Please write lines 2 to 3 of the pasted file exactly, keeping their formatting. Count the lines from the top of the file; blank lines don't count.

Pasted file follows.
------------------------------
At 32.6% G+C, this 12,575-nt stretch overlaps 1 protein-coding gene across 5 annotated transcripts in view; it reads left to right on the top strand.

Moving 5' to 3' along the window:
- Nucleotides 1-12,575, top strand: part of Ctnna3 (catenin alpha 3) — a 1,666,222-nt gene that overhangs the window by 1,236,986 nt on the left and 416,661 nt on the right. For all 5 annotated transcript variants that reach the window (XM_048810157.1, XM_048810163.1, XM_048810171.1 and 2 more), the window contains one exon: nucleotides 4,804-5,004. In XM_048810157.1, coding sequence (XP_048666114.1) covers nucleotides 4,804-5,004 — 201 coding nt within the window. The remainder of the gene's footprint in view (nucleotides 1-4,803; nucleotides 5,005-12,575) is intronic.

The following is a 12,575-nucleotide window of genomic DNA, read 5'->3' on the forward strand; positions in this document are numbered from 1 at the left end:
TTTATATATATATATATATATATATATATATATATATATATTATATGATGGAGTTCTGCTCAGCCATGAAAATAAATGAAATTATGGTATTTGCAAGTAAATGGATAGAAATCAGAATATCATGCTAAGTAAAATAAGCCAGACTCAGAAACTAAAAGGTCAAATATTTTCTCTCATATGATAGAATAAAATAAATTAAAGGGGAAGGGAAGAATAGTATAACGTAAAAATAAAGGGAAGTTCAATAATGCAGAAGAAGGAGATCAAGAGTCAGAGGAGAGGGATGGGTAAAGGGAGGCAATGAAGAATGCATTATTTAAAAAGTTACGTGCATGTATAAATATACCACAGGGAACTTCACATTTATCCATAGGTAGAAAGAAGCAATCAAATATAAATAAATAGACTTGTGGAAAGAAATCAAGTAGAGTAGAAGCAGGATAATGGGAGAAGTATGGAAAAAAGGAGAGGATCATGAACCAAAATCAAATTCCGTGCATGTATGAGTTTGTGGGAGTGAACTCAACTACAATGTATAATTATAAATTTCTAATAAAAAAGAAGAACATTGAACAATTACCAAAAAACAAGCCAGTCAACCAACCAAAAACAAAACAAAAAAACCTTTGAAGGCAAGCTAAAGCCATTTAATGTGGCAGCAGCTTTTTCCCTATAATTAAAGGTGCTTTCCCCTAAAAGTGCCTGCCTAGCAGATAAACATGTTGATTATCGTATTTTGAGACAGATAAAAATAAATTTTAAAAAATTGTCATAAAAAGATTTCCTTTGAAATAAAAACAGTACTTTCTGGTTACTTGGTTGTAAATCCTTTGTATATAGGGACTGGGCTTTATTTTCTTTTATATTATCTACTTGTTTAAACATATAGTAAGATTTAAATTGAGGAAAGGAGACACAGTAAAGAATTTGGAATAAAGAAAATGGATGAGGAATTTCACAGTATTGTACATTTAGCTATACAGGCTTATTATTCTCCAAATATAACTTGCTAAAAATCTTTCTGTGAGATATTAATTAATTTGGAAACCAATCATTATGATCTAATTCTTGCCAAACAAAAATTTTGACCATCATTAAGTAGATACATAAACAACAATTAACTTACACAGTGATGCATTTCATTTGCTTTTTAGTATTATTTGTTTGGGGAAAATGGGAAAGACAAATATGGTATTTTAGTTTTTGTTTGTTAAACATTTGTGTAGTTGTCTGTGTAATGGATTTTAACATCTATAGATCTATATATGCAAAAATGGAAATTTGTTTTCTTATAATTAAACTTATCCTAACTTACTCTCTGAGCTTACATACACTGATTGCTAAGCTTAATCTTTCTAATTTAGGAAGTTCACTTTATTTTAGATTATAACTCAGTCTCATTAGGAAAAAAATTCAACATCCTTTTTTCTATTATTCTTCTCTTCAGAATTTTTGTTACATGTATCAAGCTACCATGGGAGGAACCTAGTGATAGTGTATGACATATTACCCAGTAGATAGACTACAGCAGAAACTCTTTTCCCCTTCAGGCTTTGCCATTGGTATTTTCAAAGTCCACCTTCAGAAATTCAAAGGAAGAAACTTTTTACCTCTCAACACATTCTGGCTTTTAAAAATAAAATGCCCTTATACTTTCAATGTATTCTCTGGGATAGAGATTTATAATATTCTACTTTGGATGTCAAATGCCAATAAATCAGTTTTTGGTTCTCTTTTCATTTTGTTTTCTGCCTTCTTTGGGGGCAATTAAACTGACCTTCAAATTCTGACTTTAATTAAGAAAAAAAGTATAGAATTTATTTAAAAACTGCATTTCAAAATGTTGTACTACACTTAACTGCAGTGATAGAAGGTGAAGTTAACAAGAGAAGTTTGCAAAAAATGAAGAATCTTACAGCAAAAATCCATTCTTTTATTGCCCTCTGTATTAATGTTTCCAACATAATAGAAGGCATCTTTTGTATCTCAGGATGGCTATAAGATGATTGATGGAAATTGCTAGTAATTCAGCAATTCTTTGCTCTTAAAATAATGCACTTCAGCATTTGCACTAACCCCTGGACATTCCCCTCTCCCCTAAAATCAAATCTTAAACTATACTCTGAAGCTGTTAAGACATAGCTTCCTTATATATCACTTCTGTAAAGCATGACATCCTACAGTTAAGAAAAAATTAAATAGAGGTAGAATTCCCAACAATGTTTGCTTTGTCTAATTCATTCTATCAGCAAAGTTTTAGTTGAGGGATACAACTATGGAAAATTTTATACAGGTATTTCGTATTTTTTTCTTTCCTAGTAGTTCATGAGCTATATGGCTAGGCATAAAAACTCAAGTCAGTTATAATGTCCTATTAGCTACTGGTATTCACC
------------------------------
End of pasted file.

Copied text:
Moving 5' to 3' along the window:
- Nucleotides 1-12,575, top strand: part of Ctnna3 (catenin alpha 3) — a 1,666,222-nt gene that overhangs the window by 1,236,986 nt on the left and 416,661 nt on the right. For all 5 annotated transcript variants that reach the window (XM_048810157.1, XM_048810163.1, XM_048810171.1 and 2 more), the window contains one exon: nucleotides 4,804-5,004. In XM_048810157.1, coding sequence (XP_048666114.1) covers nucleotides 4,804-5,004 — 201 coding nt within the window. The remainder of the gene's footprint in view (nucleotides 1-4,803; nucleotides 5,005-12,575) is intronic.